Discussion in 'Math' started by ihaveaquestion, Jul 1, 2009.

1. ### ihaveaquestion Thread Starter Active Member

May 1, 2009
314
0
Hi everyone,

Rather simple question:

The current entering the positive terminal of a device is i(t) = 3e^(-2t) A and the voltage across the device is v(t) = 5di/dt V.

Find the charge delivered to the device between t = 0 and t = 2 s.

since i = dq/dt, q = integral of i with respect to t

I'll have my integral sign be [

So q = [ i dt = [ 3e^(-2t) dt = (-3/2)e^(-2t) evaluated from 0 to 2:

-3/2e^(-4) - (-3/2) = 1.47 C

Answer in the back of the book = 1.297 C

Who's wrong?

2. ### Papabravo Expert

Feb 24, 2006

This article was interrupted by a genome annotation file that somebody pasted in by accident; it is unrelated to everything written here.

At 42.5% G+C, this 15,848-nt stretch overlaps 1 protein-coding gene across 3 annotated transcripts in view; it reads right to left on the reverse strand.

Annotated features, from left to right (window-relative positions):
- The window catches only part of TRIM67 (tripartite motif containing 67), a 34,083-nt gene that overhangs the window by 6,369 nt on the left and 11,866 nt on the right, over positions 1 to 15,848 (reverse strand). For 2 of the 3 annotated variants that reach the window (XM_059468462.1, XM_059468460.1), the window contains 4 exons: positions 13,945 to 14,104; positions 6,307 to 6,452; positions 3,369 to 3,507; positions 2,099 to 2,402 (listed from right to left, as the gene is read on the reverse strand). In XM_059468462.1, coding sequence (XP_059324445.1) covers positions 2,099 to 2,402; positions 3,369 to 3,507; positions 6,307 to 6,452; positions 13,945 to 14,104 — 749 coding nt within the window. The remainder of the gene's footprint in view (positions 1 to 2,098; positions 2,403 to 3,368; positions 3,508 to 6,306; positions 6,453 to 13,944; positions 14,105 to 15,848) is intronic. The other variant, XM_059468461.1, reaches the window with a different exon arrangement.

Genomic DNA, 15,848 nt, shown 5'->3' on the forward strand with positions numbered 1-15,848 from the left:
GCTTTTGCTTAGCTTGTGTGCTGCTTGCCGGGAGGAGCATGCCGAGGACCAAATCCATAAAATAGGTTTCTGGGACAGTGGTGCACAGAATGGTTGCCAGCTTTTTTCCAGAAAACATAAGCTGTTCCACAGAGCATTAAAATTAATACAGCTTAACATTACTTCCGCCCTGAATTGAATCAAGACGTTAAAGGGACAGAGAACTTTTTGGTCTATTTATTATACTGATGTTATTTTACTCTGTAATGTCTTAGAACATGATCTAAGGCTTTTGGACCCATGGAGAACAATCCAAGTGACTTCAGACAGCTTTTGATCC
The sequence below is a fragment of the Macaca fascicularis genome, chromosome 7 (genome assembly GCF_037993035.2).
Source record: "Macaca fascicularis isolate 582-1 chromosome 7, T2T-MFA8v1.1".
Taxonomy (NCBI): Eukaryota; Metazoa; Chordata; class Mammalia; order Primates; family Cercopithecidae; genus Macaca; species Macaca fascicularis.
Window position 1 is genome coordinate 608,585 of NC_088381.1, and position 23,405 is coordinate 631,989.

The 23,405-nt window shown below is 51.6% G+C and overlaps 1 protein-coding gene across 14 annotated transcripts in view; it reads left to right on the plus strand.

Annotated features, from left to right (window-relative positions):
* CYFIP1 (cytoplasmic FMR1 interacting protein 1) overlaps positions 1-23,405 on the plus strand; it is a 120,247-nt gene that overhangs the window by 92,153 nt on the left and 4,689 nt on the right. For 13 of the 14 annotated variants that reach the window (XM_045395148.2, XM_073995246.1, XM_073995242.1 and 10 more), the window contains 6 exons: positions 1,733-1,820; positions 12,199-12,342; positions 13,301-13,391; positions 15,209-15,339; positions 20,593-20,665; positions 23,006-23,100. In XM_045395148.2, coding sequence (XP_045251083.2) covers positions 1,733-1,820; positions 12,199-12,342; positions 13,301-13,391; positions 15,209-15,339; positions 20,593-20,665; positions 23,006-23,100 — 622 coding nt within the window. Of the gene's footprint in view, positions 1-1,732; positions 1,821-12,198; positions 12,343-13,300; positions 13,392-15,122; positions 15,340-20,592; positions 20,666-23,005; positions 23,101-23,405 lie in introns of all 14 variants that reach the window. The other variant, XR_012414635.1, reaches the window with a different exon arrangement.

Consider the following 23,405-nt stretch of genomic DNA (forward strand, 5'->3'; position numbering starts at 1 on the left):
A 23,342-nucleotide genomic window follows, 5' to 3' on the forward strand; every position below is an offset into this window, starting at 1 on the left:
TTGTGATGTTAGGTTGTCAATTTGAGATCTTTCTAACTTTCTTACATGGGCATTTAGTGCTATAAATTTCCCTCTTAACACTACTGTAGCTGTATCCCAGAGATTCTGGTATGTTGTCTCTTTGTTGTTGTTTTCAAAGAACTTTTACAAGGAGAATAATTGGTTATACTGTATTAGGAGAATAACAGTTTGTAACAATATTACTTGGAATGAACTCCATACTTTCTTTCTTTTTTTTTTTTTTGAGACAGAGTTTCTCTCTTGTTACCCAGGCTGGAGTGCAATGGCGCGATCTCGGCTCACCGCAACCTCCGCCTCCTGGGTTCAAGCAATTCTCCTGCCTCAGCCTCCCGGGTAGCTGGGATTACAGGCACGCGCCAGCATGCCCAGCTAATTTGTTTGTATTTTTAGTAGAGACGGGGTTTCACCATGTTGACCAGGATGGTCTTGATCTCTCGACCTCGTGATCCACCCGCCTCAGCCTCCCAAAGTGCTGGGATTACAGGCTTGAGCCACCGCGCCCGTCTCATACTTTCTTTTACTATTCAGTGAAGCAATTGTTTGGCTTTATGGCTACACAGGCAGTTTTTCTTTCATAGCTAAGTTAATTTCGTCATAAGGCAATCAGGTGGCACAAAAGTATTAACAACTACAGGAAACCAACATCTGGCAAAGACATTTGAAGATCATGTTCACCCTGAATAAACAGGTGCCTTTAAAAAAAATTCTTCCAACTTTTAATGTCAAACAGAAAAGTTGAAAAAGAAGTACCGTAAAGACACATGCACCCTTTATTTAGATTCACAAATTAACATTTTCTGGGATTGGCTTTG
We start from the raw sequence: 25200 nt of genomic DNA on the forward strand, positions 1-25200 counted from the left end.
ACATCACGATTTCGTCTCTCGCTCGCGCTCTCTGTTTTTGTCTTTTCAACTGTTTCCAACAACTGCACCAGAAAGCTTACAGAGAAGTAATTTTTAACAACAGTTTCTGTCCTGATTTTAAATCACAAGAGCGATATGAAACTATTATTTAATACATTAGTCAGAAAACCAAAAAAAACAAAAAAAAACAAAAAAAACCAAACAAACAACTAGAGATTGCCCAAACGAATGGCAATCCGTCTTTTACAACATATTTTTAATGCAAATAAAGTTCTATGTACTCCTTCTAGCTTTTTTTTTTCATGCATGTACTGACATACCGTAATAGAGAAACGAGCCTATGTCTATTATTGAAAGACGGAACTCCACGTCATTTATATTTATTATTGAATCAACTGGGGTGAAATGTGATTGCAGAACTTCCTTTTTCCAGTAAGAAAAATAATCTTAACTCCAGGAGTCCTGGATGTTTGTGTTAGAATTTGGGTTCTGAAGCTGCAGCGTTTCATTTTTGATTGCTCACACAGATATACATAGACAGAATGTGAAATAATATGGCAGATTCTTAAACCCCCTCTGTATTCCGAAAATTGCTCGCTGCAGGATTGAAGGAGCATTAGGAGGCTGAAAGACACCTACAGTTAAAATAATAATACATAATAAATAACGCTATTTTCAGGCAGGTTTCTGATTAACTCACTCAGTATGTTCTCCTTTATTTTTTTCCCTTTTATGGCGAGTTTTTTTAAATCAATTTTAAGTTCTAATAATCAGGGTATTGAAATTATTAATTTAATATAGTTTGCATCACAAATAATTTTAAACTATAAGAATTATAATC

10,340
1,850
I think your answer is correct. If you differentiate the result of the integration; do you get back the original integrand? Check! There is no problem with the numerical evaluation.

FWIW the book's answer just happens to be what you get if you compute
Code ( (Unknown Language)):
1.
2. -3/2 * [ e^(-2) - 1] = 1.297 Coulombs
3.
This would also be correct if t was equal to 1 in the original problem.
Have a bit more confidence next time. I think you've earned it.

3. ### Ratch New Member

Mar 20, 2007
1,068
4
ihaveaquestion,

I get the same answer as you do.

Ratch